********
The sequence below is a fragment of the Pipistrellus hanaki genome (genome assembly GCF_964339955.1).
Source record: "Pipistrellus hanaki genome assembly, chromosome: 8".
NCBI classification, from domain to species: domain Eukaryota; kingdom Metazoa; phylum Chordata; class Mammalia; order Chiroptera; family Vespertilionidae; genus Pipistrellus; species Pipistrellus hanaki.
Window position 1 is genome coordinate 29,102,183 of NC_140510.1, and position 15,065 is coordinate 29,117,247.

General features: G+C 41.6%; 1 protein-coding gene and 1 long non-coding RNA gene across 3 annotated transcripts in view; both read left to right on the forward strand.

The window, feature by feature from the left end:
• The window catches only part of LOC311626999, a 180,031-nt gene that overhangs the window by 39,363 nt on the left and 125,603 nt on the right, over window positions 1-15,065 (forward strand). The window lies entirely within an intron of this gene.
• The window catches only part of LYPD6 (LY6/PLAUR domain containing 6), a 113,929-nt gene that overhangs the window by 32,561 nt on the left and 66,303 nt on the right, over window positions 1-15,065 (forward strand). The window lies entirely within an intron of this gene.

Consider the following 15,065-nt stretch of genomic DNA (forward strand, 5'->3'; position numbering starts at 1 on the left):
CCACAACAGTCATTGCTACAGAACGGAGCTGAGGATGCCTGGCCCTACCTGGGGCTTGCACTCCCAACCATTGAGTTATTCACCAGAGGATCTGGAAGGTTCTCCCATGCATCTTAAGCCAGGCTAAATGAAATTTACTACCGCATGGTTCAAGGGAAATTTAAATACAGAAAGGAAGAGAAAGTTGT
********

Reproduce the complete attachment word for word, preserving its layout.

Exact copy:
The sequence below is a fragment of the Pipistrellus hanaki genome (genome assembly GCF_964339955.1).
Source record: "Pipistrellus hanaki genome assembly, chromosome: 8".
NCBI classification, from domain to species: domain Eukaryota; kingdom Metazoa; phylum Chordata; class Mammalia; order Chiroptera; family Vespertilionidae; genus Pipistrellus; species Pipistrellus hanaki.
Window position 1 is genome coordinate 29,102,183 of NC_140510.1, and position 15,065 is coordinate 29,117,247.

General features: G+C 41.6%; 1 protein-coding gene and 1 long non-coding RNA gene across 3 annotated transcripts in view; both read left to right on the forward strand.

The window, feature by feature from the left end:
• The window catches only part of LOC311626999, a 180,031-nt gene that overhangs the window by 39,363 nt on the left and 125,603 nt on the right, over window positions 1-15,065 (forward strand). The window lies entirely within an intron of this gene.
• The window catches only part of LYPD6 (LY6/PLAUR domain containing 6), a 113,929-nt gene that overhangs the window by 32,561 nt on the left and 66,303 nt on the right, over window positions 1-15,065 (forward strand). The window lies entirely within an intron of this gene.

Consider the following 15,065-nt stretch of genomic DNA (forward strand, 5'->3'; position numbering starts at 1 on the left):
CCACAACAGTCATTGCTACAGAACGGAGCTGAGGATGCCTGGCCCTACCTGGGGCTTGCACTCCCAACCATTGAGTTATTCACCAGAGGATCTGGAAGGTTCTCCCATGCATCTTAAGCCAGGCTAAATGAAATTTACTACCGCATGGTTCAAGGGAAATTTAAATACAGAAAGGAAGAGAAAGTTGT